On the earlier morning of the next day, every member of every household is in holiday array. All the members of the household defer to the most senior person, but the precedence of age is significant. The head of the family, then his wife, then their son or daughter, according to the sequence of age, stretch out their both arms with open palms while holding a khadag (sacred scarf) under the arms of a senior person to prop up his or her elbows. He or she can say ‘Are you well?’ The senior person can place his or her arms with open palms on the greeter and answer, ‘I am well. Are you well? Live long and be happy.’ This propping up of the senior person’s elbow by a junior person signifies that the junior person shall always treat elders with deference.
After doing their greetings, everyone can sit and exchange
their snuff bottles, saying:
Did your animals pass the winter well?
Are your yearling colts fattening nicely?
Are your calves muscled?
Are your sheep tailed?
Are your yearling camels’ humps upright?
In this way, we talk in a rhythmical manner and ask each other’s ages. Then we taste dairy products or steamed rice products. After this, the senior person carves two sides of a saddle of mutton and distributes the carved pieces to all gathered at the feast. The greeters are treated with tea and food and fermented mare’s milk or milk vodka. The enjoyment continues for a while. During the Tsagaan Sar we not only visit our neighbors but also visit our close relatives, even those who live far away. Presents are exchanged. If possible, children who live separate from their parents, endeavor to greet their parents in person within the days of the Tsagaan Sar. Grandsons, granddaughters, and cousins try to greet their paternal and maternal uncles and aunts within the days of this celebration.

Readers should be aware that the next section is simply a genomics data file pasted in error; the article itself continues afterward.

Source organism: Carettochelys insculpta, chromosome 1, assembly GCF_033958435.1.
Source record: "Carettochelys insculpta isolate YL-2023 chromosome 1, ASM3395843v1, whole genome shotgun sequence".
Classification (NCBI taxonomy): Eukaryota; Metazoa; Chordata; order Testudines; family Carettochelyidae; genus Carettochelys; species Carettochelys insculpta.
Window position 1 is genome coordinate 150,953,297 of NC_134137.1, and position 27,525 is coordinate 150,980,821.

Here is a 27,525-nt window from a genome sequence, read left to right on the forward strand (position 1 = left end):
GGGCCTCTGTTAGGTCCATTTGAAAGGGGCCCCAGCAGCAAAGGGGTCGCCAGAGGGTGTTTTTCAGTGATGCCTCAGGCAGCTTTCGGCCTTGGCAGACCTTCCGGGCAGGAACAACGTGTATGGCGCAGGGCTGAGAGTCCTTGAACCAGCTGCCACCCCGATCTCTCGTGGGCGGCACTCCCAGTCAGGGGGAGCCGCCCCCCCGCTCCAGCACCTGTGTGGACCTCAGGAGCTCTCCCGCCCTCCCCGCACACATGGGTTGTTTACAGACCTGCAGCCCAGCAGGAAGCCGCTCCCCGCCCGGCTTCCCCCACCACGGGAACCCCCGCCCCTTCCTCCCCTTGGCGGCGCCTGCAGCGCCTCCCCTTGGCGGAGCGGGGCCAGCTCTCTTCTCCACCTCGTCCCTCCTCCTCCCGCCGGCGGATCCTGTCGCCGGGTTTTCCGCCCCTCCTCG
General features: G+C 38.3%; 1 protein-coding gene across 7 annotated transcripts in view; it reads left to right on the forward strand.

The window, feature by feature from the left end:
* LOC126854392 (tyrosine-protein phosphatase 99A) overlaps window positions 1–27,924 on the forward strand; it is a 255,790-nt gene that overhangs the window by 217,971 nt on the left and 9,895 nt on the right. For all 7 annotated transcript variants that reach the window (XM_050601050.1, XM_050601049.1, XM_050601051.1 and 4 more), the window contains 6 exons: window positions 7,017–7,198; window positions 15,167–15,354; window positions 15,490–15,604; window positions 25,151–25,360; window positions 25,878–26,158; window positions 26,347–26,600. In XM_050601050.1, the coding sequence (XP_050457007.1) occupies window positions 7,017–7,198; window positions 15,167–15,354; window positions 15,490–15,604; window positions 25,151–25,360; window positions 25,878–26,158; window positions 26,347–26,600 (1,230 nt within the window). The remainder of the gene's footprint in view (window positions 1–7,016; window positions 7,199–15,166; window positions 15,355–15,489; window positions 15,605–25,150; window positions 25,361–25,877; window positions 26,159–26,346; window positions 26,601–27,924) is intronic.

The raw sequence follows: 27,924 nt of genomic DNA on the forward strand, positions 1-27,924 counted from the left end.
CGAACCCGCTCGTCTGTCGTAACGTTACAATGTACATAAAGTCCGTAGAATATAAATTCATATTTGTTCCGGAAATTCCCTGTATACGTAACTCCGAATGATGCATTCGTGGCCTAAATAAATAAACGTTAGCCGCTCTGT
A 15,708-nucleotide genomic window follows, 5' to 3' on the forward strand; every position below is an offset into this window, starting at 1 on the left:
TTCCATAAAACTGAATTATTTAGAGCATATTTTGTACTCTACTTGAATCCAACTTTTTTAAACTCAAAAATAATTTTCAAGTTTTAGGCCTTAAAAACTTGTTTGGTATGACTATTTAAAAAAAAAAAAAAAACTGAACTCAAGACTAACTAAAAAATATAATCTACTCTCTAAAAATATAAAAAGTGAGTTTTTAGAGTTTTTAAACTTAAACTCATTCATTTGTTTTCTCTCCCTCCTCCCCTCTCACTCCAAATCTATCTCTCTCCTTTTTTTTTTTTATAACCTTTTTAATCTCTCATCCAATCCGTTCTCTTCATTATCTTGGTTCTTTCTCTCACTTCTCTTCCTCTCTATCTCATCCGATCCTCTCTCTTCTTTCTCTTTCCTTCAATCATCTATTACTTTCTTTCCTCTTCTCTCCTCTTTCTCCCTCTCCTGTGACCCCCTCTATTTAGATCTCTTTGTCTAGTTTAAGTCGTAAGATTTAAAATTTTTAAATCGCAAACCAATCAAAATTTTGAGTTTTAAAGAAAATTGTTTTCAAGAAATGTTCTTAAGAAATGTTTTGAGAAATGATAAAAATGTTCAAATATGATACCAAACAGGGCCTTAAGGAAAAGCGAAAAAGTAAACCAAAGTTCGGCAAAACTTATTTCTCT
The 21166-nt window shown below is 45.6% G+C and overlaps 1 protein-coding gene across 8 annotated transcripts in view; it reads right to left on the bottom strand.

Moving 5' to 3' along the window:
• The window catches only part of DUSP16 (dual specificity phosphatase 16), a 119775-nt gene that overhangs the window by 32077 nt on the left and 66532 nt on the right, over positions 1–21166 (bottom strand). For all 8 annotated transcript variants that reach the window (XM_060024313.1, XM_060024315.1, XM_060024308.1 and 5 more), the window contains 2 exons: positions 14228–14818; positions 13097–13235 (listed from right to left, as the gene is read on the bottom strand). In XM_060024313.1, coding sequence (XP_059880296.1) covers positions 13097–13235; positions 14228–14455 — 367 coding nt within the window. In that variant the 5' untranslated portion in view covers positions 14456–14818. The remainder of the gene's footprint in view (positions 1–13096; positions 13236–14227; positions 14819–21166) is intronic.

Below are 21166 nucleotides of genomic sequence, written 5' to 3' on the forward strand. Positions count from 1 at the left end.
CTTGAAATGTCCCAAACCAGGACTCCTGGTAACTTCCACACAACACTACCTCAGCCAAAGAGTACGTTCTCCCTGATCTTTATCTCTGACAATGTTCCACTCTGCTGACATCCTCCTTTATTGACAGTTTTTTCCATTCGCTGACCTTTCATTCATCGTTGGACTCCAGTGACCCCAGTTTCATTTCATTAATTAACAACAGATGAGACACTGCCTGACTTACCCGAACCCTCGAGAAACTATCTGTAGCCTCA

There is a view that if your Tsagaan Sar is abundant, your life shall be prosperous in the coming year. So, some of us try to celebrate this festival extravagantly. During it, we play a certain number of games. Children, especially, like to play dibs. There is a certain number of games, such as Dörvön berkh (four dibs). This game is played by casting four dibs or game pieces. The games are Arvan khoyor jil (twelve years), maliin zayagaa bodokh (calculation of animal destiny), süülnii yasaar shodokh (to draw by caudel vertebrae), or a sign of luck, wheel, and üichüür. These games are devoted to test one’s luck. The games range from shooting balls to wrestling, to shooting ankle-bones, to breaking off thoracic vertebrae or straining the cervical vertebrae of a sheep, and to wrench a patella as a way of testing one’s strength and ability.
Children play games under the guidance of the adults on the night of making wassail. The name of one game is Alag melkhii (multicolored tortoise). This is played with anklebones, in which the players cast dice in order to capture bones set out in the shape of a tortoise. This game has strict rules of play. The players sit in a semi-circle. The dice are cast. According to spots, a player can take off pieces of stacked ankle bones. The player who collects the most ankle bones is the winner, and this person is considered to be lucky in the coming year.
After the ceremony of greeting, Mongolians cast four ankle bones (four dibs) on the morning of the first day of the lunar month festival.
The children play the game called race dibs (ankle bones) and adults play a game of twelve dibs (ankle bones). The Lunar Month festival was called as “livestock breeders feast” because the national tradition had been neglected in Mongolia for 70 years during the twentieth century. On the occasion of Tsagaan Sar, the wrestling match is arranged and other contests are held in Mongolia.
On the days of Tsagaan Sar today, Mongolians wear ceremonial costumes and ride in modern cars and visit their parents, neighboring villages, and uncles and aunts, and exchange gifts in modern bindings.